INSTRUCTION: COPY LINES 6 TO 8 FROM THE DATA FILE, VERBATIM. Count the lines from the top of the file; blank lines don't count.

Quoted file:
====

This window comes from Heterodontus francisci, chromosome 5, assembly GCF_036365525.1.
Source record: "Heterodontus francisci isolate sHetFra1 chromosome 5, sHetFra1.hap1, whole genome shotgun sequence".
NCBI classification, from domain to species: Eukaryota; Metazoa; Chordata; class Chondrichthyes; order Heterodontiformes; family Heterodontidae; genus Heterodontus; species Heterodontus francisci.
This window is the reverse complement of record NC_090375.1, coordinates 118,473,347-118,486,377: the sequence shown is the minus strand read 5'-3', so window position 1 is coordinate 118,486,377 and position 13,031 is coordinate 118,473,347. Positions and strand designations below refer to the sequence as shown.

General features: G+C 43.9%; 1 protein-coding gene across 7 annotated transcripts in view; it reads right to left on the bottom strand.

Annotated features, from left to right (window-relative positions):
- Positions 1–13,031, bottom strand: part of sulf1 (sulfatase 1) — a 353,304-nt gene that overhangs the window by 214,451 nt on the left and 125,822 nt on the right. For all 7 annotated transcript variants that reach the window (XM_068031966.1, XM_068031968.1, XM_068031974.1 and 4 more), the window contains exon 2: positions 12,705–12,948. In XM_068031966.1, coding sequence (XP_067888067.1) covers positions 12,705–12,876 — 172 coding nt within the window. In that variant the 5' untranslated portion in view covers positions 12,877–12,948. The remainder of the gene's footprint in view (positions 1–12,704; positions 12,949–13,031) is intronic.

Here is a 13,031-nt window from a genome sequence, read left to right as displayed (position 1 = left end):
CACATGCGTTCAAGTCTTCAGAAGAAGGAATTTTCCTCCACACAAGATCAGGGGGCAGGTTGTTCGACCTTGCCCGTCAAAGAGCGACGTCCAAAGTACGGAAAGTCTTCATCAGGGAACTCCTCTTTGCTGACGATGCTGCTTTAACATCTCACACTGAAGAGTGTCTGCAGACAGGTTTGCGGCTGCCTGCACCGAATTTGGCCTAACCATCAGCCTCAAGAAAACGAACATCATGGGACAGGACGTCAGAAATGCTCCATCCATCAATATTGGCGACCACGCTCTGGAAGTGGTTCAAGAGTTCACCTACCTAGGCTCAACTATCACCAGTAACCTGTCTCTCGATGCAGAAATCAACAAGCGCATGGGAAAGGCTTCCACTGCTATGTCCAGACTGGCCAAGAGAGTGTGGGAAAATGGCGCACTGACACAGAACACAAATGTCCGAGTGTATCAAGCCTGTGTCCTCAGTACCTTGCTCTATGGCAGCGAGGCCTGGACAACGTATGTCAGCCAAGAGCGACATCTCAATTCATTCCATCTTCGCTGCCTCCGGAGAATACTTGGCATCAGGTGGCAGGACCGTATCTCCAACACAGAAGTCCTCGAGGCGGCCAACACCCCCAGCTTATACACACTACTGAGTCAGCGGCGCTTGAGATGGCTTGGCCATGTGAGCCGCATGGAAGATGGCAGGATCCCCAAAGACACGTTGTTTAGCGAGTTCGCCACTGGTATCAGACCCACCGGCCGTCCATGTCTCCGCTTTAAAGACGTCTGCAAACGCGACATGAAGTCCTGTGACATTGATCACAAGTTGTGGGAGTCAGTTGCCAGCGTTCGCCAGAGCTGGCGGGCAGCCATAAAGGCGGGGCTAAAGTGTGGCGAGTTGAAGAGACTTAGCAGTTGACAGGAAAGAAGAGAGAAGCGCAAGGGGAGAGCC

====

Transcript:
Annotated features, from left to right (window-relative positions):
- Positions 1–13,031, bottom strand: part of sulf1 (sulfatase 1) — a 353,304-nt gene that overhangs the window by 214,451 nt on the left and 125,822 nt on the right. For all 7 annotated transcript variants that reach the window (XM_068031966.1, XM_068031968.1, XM_068031974.1 and 4 more), the window contains exon 2: positions 12,705–12,948. In XM_068031966.1, coding sequence (XP_067888067.1) covers positions 12,705–12,876 — 172 coding nt within the window. In that variant the 5' untranslated portion in view covers positions 12,877–12,948. The remainder of the gene's footprint in view (positions 1–12,704; positions 12,949–13,031) is intronic.

Here is a 13,031-nt window from a genome sequence, read left to right as displayed (position 1 = left end):